It is always a sunny opportunity to see a tree surrounded with ample leaves developing and turning green and healthy, but some do not survive easily, thus turning yellow and eventually, dying. For the key to long-lasting leaves is a strong and carefully-nourished branch, some branches get torn down, some are not probably taken care of, while some simply just cannot adjust anymore to the change in environment. It is significant to know that these are branches of life; for branches hold firmly onto its past—trunks—and eminently supports its future—leaves.
Juvenescence has always been the original milestone for every human being. It is the stage where we develop our hobbies, realize the world we are living, and altogether, the cornerstone of our nostalgia. Among others, I had a radiant yet humble childhood that has been sculpted by kernels of creativity—music and fine arts. It was my paternal grandmother who influenced most of my nonage—the period when my emptiness had been fed up with recreational activities.
At the tender age of seven, I learned the basics of playing the piano. Among other musical instruments, it was this keyboard wonder that I have mastered and taken priority in. I had this weekly routine of playing at least one new musical piece. I could remember mastering notable musical compositions such as Frédéric Chopin’s “Minute Waltz,” Wolfgang Amadeus Mozart’s “Turkish Dance,” and Scott Joplin’s “The Entertainer,” all renowned classics that have a complicated playing scheme and difficult to be executed with near perfection harmony. Since then, I have proven to be a talented, fast-learning pianist, according to those who have been witnesses to my performances from the recitals I have attended annually.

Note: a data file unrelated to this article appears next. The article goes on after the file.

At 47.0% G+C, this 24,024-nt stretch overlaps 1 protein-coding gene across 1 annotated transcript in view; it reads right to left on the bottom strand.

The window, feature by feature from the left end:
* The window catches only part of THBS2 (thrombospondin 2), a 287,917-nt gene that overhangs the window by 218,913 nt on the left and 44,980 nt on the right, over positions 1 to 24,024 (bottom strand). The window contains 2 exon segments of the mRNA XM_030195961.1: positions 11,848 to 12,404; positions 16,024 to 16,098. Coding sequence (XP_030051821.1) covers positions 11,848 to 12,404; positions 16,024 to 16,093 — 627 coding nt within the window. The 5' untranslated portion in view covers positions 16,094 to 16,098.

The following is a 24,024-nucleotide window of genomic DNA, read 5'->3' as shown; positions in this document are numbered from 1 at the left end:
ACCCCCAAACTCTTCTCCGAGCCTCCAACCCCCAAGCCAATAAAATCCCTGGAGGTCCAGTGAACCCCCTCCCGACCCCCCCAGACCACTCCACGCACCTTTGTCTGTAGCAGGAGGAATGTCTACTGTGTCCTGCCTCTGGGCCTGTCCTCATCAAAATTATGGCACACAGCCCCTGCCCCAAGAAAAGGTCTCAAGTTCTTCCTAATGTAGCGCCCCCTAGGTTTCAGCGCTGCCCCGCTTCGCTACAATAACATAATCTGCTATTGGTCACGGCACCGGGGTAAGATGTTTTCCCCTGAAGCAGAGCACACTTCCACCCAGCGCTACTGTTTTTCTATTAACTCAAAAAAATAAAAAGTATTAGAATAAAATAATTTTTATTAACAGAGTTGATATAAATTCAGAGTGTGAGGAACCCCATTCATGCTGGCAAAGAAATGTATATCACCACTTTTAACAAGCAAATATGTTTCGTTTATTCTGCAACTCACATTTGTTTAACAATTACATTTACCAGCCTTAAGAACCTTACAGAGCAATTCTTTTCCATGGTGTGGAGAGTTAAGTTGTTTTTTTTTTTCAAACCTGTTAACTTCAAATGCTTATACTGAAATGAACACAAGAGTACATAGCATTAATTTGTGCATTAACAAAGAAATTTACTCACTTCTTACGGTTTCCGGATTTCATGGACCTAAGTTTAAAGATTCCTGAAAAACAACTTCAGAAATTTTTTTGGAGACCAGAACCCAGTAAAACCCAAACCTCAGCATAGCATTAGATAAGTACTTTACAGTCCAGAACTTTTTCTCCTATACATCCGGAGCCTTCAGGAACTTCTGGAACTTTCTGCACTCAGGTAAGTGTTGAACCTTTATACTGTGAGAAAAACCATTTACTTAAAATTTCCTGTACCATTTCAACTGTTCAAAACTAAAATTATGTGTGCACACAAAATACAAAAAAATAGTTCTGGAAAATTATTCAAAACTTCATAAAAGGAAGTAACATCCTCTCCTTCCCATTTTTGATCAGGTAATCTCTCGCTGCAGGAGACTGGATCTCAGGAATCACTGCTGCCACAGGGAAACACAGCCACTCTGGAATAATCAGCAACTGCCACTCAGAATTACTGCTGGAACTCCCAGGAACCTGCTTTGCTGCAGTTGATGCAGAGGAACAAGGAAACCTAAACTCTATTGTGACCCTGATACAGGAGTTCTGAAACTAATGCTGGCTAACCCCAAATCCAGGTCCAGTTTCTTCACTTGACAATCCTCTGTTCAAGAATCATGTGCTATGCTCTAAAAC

While music had a jump-start impact to my “rhythmic” disposition, it was also a sketchy and “geeky-bizarre” escapade that have occupied my childhood pastimes. Fine arts—mostly structural or architectural sketches and medieval-themed drawing—had been the default interest whenever I am bored or plainly stultified. I could reminisce my sketchbooks containing mostly illustrations of castles—its interiors and facade—and mediocre-styled houses. With these activities, I even thought of becoming an architecture in the future!
But then things got tougher and I got busy with “more” important stuff, like academics and writing. Everybody knows how strenuous it is to be in college, and albeit I am a self-proclaimed “jack of all trades,” I cannot do all things I wanted to do; thus, I needed to prioritize according to the needs of my age. Apparently, architectures and musical instruments did not make it to my priority list anymore. Frankly, I just simply miss my childhood hobbies. They used to be more than a stress reliever to me; they had been a passion, where my dreams got founded. Until now, I am hoping that one day to come when I will be free from all the professional-oriented work I am routinely engaged in.